Bascom lodge is a rustic arts and crafts mountain lodge built during the height of the great depression by volunteers from the civilian conservation corps. Named in honor of the reservation's first commissioner, an ardent proponent for the construction of a lodge befitting the grandeur of the mountain, Bascom was designed in an architectural style that would later become an inspiration for many of America's national parks buildings. Constructed from local stone quarried from the mountain and old-growth red spruce timbers harvested from the slopes of the "Hopper," the lodge, as we see it today, opened its doors in 1937.
Nestled on the summit of the state's highest mountain, the lodge is the centerpiece of a 12,500 acre wilderness park and in 2021 will celebrate its 84th season of operation.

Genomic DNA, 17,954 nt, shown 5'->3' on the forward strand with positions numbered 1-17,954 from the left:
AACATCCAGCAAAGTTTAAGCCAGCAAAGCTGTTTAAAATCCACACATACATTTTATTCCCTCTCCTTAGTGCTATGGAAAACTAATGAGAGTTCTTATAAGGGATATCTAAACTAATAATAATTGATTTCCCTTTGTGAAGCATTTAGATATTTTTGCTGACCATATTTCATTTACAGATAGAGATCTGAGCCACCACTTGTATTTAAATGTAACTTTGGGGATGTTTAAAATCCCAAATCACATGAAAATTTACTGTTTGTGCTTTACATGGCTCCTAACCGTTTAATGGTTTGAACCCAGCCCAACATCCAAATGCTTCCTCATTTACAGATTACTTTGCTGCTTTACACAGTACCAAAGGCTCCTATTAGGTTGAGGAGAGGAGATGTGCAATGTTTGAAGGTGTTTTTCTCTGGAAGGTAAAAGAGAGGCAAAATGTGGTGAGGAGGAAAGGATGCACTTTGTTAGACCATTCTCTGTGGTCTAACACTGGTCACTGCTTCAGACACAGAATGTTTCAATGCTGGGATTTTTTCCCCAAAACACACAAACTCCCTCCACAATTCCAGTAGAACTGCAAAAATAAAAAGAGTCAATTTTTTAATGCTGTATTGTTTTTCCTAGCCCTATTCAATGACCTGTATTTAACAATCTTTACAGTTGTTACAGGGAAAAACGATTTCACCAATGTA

Originally designed to provide hearty souls in search of adventure and spiritual renewal with a place to rest and take shelter from the elements, today the lodge serves a much more complex and diverse array of patrons whose needs and expectations go beyond mere room and board. Whether they are hikers or cyclists out for the day, lodgers attending a music concert or summer stock theater, school children on a field trip, or "Holiday makers" visiting the Berkshires for the first time, the lodge provides a casual setting to refresh the spirit and nourish the body.